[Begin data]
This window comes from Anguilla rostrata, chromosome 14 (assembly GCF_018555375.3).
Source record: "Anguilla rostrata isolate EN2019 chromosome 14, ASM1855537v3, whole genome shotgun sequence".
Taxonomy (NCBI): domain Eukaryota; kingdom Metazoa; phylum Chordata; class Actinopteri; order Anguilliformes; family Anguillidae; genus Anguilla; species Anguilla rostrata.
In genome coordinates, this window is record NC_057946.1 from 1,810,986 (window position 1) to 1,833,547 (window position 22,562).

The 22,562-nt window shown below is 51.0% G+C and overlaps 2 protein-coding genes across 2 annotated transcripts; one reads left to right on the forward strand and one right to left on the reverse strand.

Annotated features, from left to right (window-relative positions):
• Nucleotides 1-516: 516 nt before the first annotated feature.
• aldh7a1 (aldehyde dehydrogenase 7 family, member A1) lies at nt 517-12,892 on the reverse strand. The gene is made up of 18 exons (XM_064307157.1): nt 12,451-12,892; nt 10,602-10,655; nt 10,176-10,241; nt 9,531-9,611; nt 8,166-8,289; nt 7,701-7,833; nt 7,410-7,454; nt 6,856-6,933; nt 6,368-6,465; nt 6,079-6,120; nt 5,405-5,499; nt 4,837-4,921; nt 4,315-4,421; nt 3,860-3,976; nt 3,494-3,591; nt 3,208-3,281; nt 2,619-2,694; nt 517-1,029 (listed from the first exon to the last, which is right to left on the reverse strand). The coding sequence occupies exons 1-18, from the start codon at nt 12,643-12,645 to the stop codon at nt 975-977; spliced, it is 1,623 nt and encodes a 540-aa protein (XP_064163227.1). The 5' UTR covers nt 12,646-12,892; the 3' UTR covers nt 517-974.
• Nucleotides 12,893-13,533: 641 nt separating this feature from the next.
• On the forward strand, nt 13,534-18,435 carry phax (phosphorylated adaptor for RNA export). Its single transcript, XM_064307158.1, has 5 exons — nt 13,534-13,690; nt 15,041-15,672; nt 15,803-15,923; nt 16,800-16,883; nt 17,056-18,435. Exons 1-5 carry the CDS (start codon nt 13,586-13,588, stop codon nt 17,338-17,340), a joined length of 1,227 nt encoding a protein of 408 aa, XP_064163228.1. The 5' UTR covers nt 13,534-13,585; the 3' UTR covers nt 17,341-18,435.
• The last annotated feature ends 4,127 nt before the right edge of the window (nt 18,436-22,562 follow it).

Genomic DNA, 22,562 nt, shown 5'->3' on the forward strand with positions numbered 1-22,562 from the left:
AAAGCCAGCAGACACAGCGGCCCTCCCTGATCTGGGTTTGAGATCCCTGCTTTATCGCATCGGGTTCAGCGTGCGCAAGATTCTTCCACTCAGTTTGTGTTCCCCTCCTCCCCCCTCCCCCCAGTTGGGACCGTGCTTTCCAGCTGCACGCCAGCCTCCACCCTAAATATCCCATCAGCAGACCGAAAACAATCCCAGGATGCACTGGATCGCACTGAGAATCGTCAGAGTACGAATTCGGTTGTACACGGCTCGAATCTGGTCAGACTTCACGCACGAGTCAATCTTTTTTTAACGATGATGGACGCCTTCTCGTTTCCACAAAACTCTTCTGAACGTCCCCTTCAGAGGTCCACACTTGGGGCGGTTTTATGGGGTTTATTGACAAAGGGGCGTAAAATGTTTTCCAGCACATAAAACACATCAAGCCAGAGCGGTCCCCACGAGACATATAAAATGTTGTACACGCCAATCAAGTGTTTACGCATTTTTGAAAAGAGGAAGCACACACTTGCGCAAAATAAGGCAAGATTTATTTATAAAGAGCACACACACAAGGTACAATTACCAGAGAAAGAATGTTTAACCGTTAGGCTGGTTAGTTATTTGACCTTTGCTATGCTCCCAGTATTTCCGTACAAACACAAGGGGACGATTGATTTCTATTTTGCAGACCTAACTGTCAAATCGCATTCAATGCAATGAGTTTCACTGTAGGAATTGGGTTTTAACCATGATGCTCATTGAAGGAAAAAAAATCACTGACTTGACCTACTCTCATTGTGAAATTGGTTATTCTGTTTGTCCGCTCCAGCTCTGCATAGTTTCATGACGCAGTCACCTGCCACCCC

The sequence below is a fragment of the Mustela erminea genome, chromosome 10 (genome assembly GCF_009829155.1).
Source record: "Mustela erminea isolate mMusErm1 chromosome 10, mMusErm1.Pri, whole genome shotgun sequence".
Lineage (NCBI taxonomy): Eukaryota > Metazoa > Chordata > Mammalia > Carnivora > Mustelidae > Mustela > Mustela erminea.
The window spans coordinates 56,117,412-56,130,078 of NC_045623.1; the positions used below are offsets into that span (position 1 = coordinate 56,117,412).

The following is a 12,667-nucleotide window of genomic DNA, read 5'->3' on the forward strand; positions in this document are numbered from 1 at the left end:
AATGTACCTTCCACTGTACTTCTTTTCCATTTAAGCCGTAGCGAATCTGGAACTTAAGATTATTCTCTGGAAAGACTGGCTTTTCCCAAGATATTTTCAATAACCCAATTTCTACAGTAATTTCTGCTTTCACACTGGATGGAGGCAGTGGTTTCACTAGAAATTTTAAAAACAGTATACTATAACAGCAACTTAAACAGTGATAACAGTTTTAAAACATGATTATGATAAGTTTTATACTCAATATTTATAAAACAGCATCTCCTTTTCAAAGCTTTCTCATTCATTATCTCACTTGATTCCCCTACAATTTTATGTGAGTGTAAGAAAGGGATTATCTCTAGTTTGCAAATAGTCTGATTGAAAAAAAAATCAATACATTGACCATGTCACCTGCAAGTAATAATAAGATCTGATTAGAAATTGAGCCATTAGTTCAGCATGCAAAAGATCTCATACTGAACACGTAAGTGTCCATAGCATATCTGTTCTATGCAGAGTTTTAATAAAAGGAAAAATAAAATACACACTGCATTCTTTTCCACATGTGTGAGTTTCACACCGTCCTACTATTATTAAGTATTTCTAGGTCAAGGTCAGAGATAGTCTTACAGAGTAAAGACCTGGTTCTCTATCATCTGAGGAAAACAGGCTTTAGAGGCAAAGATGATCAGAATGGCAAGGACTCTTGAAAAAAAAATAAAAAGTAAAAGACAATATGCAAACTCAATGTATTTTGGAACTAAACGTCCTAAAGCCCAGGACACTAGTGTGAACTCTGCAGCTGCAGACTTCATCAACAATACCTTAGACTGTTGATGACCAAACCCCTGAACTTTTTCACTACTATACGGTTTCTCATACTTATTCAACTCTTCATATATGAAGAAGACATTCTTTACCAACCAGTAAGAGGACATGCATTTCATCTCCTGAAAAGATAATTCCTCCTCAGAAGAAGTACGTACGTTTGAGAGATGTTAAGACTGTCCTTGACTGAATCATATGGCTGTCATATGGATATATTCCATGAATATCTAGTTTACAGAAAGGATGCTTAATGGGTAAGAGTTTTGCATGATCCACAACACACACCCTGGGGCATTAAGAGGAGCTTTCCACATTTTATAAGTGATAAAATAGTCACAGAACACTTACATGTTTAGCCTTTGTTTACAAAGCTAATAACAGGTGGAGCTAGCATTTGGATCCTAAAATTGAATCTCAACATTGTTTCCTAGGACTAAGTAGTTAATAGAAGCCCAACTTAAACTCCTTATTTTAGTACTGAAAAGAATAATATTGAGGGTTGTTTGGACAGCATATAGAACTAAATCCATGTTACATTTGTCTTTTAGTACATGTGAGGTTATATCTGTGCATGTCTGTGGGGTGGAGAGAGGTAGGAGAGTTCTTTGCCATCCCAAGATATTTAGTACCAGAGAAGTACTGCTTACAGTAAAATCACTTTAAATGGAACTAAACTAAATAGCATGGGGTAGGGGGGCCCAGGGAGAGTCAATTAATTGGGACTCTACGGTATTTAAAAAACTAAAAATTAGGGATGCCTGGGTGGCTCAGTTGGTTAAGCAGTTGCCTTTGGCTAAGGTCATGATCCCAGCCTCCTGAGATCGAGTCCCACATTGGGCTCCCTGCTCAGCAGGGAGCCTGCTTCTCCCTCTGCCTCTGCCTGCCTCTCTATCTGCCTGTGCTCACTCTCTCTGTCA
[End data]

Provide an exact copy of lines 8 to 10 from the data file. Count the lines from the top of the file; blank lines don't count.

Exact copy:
• aldh7a1 (aldehyde dehydrogenase 7 family, member A1) lies at nt 517-12,892 on the reverse strand. The gene is made up of 18 exons (XM_064307157.1): nt 12,451-12,892; nt 10,602-10,655; nt 10,176-10,241; nt 9,531-9,611; nt 8,166-8,289; nt 7,701-7,833; nt 7,410-7,454; nt 6,856-6,933; nt 6,368-6,465; nt 6,079-6,120; nt 5,405-5,499; nt 4,837-4,921; nt 4,315-4,421; nt 3,860-3,976; nt 3,494-3,591; nt 3,208-3,281; nt 2,619-2,694; nt 517-1,029 (listed from the first exon to the last, which is right to left on the reverse strand). The coding sequence occupies exons 1-18, from the start codon at nt 12,643-12,645 to the stop codon at nt 975-977; spliced, it is 1,623 nt and encodes a 540-aa protein (XP_064163227.1). The 5' UTR covers nt 12,646-12,892; the 3' UTR covers nt 517-974.
• Nucleotides 12,893-13,533: 641 nt separating this feature from the next.
• On the forward strand, nt 13,534-18,435 carry phax (phosphorylated adaptor for RNA export). Its single transcript, XM_064307158.1, has 5 exons — nt 13,534-13,690; nt 15,041-15,672; nt 15,803-15,923; nt 16,800-16,883; nt 17,056-18,435. Exons 1-5 carry the CDS (start codon nt 13,586-13,588, stop codon nt 17,338-17,340), a joined length of 1,227 nt encoding a protein of 408 aa, XP_064163228.1. The 5' UTR covers nt 13,534-13,585; the 3' UTR covers nt 17,341-18,435.